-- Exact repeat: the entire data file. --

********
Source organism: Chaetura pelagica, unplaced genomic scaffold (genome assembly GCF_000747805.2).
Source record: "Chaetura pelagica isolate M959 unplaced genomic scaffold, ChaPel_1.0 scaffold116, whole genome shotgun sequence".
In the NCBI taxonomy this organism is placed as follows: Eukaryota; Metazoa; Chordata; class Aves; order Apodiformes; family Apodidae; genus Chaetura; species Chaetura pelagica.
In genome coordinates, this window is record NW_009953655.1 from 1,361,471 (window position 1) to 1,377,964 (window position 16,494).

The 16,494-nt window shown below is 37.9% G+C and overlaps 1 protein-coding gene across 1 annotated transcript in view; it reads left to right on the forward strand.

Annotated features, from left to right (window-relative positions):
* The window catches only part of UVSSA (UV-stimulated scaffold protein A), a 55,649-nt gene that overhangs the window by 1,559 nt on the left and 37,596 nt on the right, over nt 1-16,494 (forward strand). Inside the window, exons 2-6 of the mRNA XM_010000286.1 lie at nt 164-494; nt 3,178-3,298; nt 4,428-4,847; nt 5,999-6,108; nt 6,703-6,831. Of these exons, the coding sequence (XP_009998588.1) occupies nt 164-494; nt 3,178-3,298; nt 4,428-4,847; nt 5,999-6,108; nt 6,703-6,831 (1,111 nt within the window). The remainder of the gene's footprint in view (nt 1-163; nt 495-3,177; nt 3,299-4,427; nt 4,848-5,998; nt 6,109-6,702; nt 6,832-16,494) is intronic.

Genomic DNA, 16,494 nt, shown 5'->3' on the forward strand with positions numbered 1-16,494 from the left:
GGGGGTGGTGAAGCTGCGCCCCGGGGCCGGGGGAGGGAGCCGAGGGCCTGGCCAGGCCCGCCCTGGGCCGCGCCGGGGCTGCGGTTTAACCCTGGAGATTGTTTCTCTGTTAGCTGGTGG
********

Source organism: Chaetura pelagica, unplaced genomic scaffold (genome assembly GCF_000747805.2).
Source record: "Chaetura pelagica isolate M959 unplaced genomic scaffold, ChaPel_1.0 scaffold116, whole genome shotgun sequence".
In the NCBI taxonomy this organism is placed as follows: Eukaryota; Metazoa; Chordata; class Aves; order Apodiformes; family Apodidae; genus Chaetura; species Chaetura pelagica.
In genome coordinates, this window is record NW_009953655.1 from 1,361,471 (window position 1) to 1,377,964 (window position 16,494).

The 16,494-nt window shown below is 37.9% G+C and overlaps 1 protein-coding gene across 1 annotated transcript in view; it reads left to right on the forward strand.

Annotated features, from left to right (window-relative positions):
* The window catches only part of UVSSA (UV-stimulated scaffold protein A), a 55,649-nt gene that overhangs the window by 1,559 nt on the left and 37,596 nt on the right, over nt 1-16,494 (forward strand). Inside the window, exons 2-6 of the mRNA XM_010000286.1 lie at nt 164-494; nt 3,178-3,298; nt 4,428-4,847; nt 5,999-6,108; nt 6,703-6,831. Of these exons, the coding sequence (XP_009998588.1) occupies nt 164-494; nt 3,178-3,298; nt 4,428-4,847; nt 5,999-6,108; nt 6,703-6,831 (1,111 nt within the window). The remainder of the gene's footprint in view (nt 1-163; nt 495-3,177; nt 3,299-4,427; nt 4,848-5,998; nt 6,109-6,702; nt 6,832-16,494) is intronic.

Genomic DNA, 16,494 nt, shown 5'->3' on the forward strand with positions numbered 1-16,494 from the left:
GGGGGTGGTGAAGCTGCGCCCCGGGGCCGGGGGAGGGAGCCGAGGGCCTGGCCAGGCCCGCCCTGGGCCGCGCCGGGGCTGCGGTTTAACCCTGGAGATTGTTTCTCTGTTAGCTGGTGG